Head to Tail Neonatal Care

With the economy the way it is, many neonatal foals are being managed on the farm rather than being sent to a clinic, according to Kelsey A. Hart, DVM, PhD, Dipl. ACVIM, of the University of Georgia College of Veterinary Medicine, at the recent American Veterinary Medical Association meeting in Atlanta.

While a veterinarian should evaluate every newborn foal, it is important that owners also keep a close eye on the animal. "Really bad problems can have subtle signs early on. If you are seeing something that is giving you pause, it is probably something worth investigating," said Hart.

Although the veterinarian's physical examination should pick up most neonatal problems, the foal's status can change quickly. "In the foal things can change in a matter of minutes," said Hart.

Within a few hours after birth, a healthy foal should be able to get up and down easily, nurse ferociously, and should resent being handled. "A foal that is not trying to run away or kick you probably has something wrong with it," she joked.

A neonate's vital parameters differ from an adult horse, she said, and owners should call the veterinarian if:

  • the temperature is lower than 99° F or higher than 102° F even if it's hot outside. (Normal for a foal is 100° F to 102° F.);
  • his heart rate is faster or slower than 80-120 beats per minute;
  • his nostrils are flared, his breathing is irregular, his mucous membranes have a bluish tinge, or he "forgets to breathe" or has an irregular pattern to his breathing (The respiratory rate is about 20-40 breaths per minute, but some foals that are stressed might have a respiratory rate of 40-50.);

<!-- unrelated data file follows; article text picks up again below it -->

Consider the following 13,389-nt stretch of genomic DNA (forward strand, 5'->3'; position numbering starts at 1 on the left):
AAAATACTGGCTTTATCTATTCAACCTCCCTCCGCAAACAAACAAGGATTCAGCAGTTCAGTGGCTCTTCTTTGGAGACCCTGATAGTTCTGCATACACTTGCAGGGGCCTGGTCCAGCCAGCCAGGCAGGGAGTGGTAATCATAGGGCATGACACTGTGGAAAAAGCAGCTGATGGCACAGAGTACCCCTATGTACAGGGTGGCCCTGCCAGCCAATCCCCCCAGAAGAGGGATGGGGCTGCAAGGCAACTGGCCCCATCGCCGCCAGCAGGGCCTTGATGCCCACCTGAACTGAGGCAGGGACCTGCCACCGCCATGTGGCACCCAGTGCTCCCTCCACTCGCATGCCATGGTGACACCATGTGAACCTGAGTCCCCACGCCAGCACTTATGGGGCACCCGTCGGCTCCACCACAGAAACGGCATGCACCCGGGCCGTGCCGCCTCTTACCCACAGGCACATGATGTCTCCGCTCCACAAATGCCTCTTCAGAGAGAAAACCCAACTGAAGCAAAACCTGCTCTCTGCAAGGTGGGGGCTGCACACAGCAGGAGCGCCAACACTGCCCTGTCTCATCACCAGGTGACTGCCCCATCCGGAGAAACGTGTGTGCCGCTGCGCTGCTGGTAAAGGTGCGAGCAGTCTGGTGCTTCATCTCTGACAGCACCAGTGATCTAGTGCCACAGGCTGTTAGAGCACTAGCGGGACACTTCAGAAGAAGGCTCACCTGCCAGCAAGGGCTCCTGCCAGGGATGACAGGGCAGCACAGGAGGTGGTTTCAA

• he has any nasal discharge, no matter what it looks like, including even a small amount of milk from his nose after nursing;
  • he's not nursing well (normal foals nurse several times an hour);
  • his mucous membranes are too pale, too red, or yellowish;
  • his behavior is just off--he spends a lot of time standing quietly, falls asleep standing up, or is laying down a lot;
  • his eyes aren't clear, shiny, and alert, and he's not "following" the mare;
  • he has any abdominal distention, is straining to pass feces, or has any diarrhea; and
  • the umbilical stump is enlarged, hot, painful, has any discharge, or leaks fluid when the foal urinates.

Any signs of lameness or joint swelling or pain should be considered a medical emergency in a foal, she said. "I always hear that the mare stepped on the foal, but I've never actually seen a case where the mare stepped on the foal," she warned. "It is almost always a septic joint, which must be caught early and treated very aggressively."

About the Author

Marie Rosenthal, MS

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